CBI Scotland seeks member views ahead of Scottish Budget submission
CBI Scotland is currently preparing its 2019-20 submission to be sent to Scottish Finance Secretary Derek Mackay ahead of the Scottish Budget.
This year’s Scottish Budget and how to influence it
With sluggish economic growth of 0.8% in 2017 compared to 1.8% at UK level, improved private sector growth is crucial to the future success of the Scottish economy. To deliver this necessary step-change it’s more important than ever to ensure that the voice of business is heard.
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This year’s major fiscal events are expected to be subdued for a number of reasons, however, there are still levers the Scottish Government can pull to alleviate pressure on business and encourage investment. With last year’s Scottish Budget featuring a range of recommendations made in our productivity report and submission to the Barclay review on business rates, we know CBI members can have a significant influence on policy in this area.
Significant revenue-raising powers have been added to Mr Mackay’s portfolio since the establishment of the Scottish Parliament in 1999, with powers over income tax, land taxes, air passenger duty and Scottish assigned VAT now sitting under his direct control.
In light of the Spending Review coming up in Q1 next year, the UK Autumn Budget is more likely to be focus on tax measures than significant spending commitments. While the Chancellor will be keen to demonstrate fiscal prudence ahead of Brexit, there has political pressure to loosen the purse strings and increase spending on important public services.
While Scottish Budget constraints will largely mirror the overall UK context, Scottish growth forecasts have been cautiously optimistic for 2018 following years of lagging behind the UK [FAI]. There is however likely to be an added challenge for the Scottish Finance Secretary as income tax forecasts for Scotland have been revised down, while at UK level tax receipts were revised up – resulting in a gap in government finances due to the block grant adjustments under the fiscal framework.
Scotland has seen a continued decline in business investment, falling by 10% in 2017 – a trend mirrored across the UK as a whole. This suggests that structural issues rather than Brexit related uncertainty alone, are having an impact. According to the Fraser of Allander Institute, a drop-off in investment appears to be driven by a lack of demand for finance rather than inadequate supply – we are keen to find out whether this reflects the views and experiences of CBI members.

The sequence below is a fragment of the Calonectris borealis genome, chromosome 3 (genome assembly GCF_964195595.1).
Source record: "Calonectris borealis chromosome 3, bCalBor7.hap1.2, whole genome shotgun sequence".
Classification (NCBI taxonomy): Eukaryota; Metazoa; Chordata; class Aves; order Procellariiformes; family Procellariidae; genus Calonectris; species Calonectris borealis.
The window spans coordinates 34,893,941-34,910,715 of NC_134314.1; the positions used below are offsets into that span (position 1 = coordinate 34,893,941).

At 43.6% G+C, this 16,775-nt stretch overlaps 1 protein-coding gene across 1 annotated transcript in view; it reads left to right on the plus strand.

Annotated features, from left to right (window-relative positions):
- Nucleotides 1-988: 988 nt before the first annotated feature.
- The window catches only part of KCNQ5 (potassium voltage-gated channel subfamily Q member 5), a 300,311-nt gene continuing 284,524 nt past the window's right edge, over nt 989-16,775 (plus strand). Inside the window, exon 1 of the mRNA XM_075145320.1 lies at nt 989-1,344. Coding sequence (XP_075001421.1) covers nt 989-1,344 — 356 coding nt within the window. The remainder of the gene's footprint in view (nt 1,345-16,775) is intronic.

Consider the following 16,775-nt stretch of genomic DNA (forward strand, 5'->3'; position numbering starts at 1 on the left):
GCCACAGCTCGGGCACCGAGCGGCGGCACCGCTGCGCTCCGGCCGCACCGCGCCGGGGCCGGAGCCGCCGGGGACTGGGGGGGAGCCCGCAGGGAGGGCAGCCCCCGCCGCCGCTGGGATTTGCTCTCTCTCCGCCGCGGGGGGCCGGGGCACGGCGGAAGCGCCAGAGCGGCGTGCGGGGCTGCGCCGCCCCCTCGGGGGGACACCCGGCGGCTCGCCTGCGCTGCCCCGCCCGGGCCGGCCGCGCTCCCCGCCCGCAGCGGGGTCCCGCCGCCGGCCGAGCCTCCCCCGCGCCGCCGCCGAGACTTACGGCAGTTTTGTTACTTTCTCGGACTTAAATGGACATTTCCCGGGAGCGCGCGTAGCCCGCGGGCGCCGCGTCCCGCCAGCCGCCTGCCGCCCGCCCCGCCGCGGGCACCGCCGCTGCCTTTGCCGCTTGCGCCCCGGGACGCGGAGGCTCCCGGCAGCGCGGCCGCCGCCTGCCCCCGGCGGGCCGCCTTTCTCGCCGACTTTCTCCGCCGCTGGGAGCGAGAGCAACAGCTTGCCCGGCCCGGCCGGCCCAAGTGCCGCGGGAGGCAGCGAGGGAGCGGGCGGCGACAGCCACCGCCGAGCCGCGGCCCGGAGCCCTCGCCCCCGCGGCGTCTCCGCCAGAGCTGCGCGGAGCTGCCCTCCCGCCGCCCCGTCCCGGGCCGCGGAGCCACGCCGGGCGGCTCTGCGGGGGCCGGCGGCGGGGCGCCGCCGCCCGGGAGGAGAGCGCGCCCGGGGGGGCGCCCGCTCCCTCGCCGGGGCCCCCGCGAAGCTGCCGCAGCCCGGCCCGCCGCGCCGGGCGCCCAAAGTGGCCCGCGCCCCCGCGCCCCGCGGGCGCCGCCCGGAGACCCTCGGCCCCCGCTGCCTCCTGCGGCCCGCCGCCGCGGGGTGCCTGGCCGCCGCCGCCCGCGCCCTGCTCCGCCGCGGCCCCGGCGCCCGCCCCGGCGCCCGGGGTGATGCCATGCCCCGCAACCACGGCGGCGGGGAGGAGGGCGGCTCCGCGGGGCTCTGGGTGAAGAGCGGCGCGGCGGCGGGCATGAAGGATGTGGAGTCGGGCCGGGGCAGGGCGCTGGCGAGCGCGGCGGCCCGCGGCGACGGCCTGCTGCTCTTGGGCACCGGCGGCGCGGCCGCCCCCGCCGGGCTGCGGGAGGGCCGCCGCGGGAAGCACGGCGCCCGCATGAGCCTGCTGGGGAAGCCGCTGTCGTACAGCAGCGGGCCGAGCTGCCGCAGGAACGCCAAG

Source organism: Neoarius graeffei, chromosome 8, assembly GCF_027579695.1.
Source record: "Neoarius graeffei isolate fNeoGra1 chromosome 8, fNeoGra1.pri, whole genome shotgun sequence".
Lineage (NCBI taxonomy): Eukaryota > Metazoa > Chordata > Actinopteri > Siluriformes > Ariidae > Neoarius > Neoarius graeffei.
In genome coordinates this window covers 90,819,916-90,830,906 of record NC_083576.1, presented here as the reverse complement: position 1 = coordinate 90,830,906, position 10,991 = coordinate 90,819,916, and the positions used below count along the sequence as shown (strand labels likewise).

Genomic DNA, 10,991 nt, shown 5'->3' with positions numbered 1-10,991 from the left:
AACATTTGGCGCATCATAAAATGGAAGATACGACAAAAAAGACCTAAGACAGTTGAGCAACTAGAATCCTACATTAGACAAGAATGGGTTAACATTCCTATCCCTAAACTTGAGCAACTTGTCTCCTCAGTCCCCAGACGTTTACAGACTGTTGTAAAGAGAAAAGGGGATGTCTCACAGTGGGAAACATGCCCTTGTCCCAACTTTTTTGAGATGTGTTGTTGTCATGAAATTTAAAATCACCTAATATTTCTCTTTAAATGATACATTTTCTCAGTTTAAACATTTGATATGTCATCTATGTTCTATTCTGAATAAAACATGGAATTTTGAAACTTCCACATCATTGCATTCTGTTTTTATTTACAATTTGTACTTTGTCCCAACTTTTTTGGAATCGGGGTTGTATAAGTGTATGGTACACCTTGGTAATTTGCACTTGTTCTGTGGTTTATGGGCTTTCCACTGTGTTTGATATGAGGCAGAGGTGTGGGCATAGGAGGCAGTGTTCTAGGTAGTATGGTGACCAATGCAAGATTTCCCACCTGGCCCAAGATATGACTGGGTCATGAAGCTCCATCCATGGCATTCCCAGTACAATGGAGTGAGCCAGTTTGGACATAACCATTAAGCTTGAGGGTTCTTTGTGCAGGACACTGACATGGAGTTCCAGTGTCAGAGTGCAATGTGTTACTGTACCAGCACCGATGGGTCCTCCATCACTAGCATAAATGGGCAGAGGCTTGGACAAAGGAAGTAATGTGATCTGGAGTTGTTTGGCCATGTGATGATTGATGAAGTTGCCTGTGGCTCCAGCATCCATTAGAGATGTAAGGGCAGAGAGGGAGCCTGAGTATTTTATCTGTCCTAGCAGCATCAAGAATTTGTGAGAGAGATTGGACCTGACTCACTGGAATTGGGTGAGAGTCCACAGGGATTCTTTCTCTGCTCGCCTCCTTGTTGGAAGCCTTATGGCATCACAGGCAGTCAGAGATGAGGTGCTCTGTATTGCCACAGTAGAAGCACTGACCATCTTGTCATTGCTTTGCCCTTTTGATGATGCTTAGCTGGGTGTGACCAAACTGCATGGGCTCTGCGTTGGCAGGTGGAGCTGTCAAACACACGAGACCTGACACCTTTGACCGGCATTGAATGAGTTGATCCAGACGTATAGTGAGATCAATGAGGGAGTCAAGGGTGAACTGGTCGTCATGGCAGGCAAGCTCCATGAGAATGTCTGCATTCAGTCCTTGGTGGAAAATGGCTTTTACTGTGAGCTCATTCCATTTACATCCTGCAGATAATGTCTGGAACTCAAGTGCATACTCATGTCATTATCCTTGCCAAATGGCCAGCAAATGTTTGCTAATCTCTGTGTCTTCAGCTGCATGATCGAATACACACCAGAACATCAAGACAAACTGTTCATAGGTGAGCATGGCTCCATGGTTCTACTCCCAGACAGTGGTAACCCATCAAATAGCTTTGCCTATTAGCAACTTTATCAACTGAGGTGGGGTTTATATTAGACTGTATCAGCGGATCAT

Business feedback so far
Business feedback from all sectors of the Scottish economy continues to focus on the need for skills. In the immediate term it’s about protecting access to people and talent post-Brexit and about how to support the current workforce to upskill and retrain.
Skills needs are underpinned by broader priorities around competitiveness and productivity.
In difficult economic times it is more important than ever for the Scottish Government to send crystal-clear signals that they value business of all shapes and sizes and want them to stay, grow and invest in Scotland – that means big, small, foreign-owned and home-grown firms.
The Scottish economy continues to struggle with flagging productivity levels, but by challenging and supporting businesses themselves to take the lead in areas where they can deliver change or have specific expertise, boosting productivity could be more effectively addressed through skills and technology investments, R&D support and better management practices.
Have your say
Shape our Scottish Budget submission with our simple three-question survey: https://www.surveymonkey.co.uk/r/RMMCXFT